• Firmware is loaded from the Read only memory ROM run from the Basic Input-Output System (BIOS) or in newer systems Extensible Firmware Interface (EFI) compliant.

    As its name suggests, firmware is somewhere between hardware and software. Like software, it is a computer program which is executed by a microprocessor or a microcontroller . But it is also tightly linked to a piece of hardware, and has little meaning outside of it.

  • Internal Buses - Connections to various internal components.

  • PCI (being phased out for graphic cards but still used for other uses). The Peripheral Component Interconnect, or PCI Standard, specifies a computer bus for attaching peripheral devices to a computer mother board. Typical PCI cards used in PCs include: network cards, sound cards, modems, extra ports such as USB or serial, TV tuner cards and disk controllers.

  • PCI-E or Peripheral Component Interconnect Express, officially abbreviated as PCI-E or PCIe, is a computer expansion card interface format introduced by Intel in 2004. PCI Express was designed to replace the general-purpose PCI expansion bus, the high-end PCI-X bus and the AGP graphics card interface. Unlike previous PC expansion interfaces, rather than being a bus it is structured around point-to-point serial links called lanes.

  • Universal Serial Bus (USB) is a serial bus standard to interface devices to a host computer. USB was designed to allow many peripherals to be connected using a single standardized interface socket and to improve the plug-and-play capabilities by allowing hot swapping, that is, by allowing devices to be connected and disconnected without rebooting the computer or turning off the device. Other convenient features include providing power to low-consumption devices without the need for an external power supply and allowing many devices to be used without requiring manufacturer specific, individual device drivers to be installed.

  • HyperTransport (HT), formerly known as Lightning Data Transport (LDT), is a bidirectional serial/parallel high-bandwidth, low-latency point-to-point link that was introduced on April 2, 2001.

  • CSI - The Intel QuickPath Interconnect or simply "QuickPath" (the official legal name for Common System Interface or "CSI") is a point-to-point processor interconnection being developed by Intel, as a competitor to HyperTransport. QuickPath technology also includes an integrated memory controlle. It is expected to be released in late 2008 and will first be used by Intel's Nehalem and Tukwila processors.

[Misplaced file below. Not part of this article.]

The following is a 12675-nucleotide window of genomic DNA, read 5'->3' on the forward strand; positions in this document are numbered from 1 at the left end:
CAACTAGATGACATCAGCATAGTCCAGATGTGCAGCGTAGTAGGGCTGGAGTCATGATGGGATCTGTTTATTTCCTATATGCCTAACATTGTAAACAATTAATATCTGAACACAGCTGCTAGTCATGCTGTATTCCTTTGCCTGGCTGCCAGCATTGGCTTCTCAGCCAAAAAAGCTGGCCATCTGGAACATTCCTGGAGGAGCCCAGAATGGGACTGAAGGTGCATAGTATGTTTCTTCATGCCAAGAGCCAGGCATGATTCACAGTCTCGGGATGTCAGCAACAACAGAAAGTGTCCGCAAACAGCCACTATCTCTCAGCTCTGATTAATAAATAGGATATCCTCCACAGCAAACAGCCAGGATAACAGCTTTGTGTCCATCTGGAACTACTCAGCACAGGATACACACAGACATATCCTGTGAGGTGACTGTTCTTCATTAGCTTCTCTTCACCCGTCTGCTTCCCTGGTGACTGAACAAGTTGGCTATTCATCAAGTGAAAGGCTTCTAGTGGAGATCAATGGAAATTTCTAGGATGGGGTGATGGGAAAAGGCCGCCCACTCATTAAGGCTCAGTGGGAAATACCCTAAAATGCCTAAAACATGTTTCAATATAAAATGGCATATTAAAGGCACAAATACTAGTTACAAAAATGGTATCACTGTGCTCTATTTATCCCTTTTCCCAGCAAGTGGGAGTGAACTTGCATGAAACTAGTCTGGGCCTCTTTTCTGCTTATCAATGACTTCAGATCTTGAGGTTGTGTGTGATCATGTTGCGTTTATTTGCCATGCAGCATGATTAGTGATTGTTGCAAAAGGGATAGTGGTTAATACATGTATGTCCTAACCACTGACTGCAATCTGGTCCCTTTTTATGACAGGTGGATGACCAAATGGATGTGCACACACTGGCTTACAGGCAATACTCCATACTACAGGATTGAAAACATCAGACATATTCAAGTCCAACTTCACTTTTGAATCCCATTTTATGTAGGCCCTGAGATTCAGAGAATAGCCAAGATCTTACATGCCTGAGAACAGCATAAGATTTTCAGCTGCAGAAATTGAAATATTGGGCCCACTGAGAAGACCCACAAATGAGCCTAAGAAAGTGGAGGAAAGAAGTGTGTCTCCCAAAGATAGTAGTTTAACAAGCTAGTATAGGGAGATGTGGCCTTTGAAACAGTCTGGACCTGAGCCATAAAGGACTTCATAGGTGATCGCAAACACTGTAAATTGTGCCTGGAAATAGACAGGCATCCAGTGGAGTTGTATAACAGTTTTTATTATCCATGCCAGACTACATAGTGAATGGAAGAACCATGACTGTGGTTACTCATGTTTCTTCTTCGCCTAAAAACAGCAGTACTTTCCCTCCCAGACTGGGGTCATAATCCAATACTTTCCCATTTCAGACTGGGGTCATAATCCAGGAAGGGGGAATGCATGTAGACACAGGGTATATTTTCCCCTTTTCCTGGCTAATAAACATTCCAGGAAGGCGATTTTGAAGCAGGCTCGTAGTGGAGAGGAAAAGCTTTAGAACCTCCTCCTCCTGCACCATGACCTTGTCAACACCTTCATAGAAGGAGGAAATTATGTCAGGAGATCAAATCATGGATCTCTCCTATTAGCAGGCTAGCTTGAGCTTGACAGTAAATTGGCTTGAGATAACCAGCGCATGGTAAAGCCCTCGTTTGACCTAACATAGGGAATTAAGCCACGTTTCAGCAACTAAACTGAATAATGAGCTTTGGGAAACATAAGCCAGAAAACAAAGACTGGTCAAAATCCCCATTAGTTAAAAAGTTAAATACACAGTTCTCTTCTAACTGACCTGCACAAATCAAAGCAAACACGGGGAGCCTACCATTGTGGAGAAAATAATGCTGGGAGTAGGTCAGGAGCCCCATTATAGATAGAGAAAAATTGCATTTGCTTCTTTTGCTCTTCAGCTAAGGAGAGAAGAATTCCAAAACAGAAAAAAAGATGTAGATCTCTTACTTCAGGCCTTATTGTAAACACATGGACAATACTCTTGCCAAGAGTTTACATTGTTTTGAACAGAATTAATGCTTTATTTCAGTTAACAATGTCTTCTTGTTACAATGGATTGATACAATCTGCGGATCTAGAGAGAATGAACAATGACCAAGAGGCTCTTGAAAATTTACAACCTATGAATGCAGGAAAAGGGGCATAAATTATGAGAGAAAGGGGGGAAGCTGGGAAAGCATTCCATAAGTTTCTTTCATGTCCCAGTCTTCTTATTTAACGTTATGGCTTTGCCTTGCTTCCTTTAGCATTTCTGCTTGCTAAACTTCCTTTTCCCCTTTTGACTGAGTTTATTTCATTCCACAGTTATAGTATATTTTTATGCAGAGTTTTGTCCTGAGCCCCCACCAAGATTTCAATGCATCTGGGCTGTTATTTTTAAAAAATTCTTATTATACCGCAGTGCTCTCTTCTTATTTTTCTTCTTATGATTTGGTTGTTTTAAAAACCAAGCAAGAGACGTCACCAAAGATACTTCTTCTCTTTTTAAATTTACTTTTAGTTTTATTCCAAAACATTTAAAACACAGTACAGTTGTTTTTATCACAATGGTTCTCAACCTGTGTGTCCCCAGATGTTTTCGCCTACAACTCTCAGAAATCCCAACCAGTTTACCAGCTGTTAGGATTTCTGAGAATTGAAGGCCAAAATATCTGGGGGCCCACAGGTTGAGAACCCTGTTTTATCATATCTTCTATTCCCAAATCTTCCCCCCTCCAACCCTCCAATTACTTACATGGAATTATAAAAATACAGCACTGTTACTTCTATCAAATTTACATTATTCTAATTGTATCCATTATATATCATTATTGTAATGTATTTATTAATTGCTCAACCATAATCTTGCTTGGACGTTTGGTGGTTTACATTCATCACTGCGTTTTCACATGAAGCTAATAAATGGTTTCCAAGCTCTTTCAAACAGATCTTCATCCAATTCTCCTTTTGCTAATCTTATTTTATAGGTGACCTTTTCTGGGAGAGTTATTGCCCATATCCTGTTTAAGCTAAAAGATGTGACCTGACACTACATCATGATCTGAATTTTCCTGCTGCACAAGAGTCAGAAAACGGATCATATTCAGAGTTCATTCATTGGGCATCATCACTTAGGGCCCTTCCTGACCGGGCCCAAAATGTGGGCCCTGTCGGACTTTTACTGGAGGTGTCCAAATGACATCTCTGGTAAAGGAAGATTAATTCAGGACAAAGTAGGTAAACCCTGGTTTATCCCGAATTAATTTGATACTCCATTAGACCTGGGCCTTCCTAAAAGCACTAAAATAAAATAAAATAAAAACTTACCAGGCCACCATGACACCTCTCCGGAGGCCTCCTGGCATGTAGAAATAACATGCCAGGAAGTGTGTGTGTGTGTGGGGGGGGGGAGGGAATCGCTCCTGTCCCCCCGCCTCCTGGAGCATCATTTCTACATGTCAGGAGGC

• AGP - The Accelerated Graphics Port (also called Advanced Graphics Port) is a high-speed point-to-point channel for attaching a graphics card to a computer's motherboard, primarily to assist in the acceleration of 3D computer graphics. Since 2004, AGP is being progressively phased out in favor of PCI-E

  • VLB (outdated)

  • External Bus Controllers - used to connect to external peripherals, such as printers and input devices. These ports may also be based upon expansion cards, attached to the internal buses.

II. Power supply

A case control, and (usually) a cooling fan, and supplies power to run the rest of the computer, the most common types of power supplies are AT and BabyAT (old) but the standard for PCs actually are ATX and Micro ATX.

III. Storage controllers

Controllers for hard disk, CD-ROM and other drives like internal Zip and Jaz conventionally for a PC are IDE/ATA; the controllers sit directly on the motherboard (on-board) or on expansion cards, such as a Disk array controller. IDE is usually integrated, unlike SCSI Small Computer System Interface which can be found in some servers. The floppy drive interface is a legacy MFM interface which is now slowly disappearing. All these interfaces are gradually being phased out to be replaced by SATA and SAS.

IV. Video display controller

Produces the output for the visual display unit. This will either be built into the motherboard or attached in its own separate slot (PCI, PCI-E, PCI-E 2.0, or AGP), in the form of a Graphics Card.

V. Removable media devices

  • CD (compact disc) - the most common type of removable media, inexpensive but has a short life-span.
  • CD-ROM Drive - a device used for reading data from a CD.
  • CD Writer - a device used for both reading and writing data to and from a CD.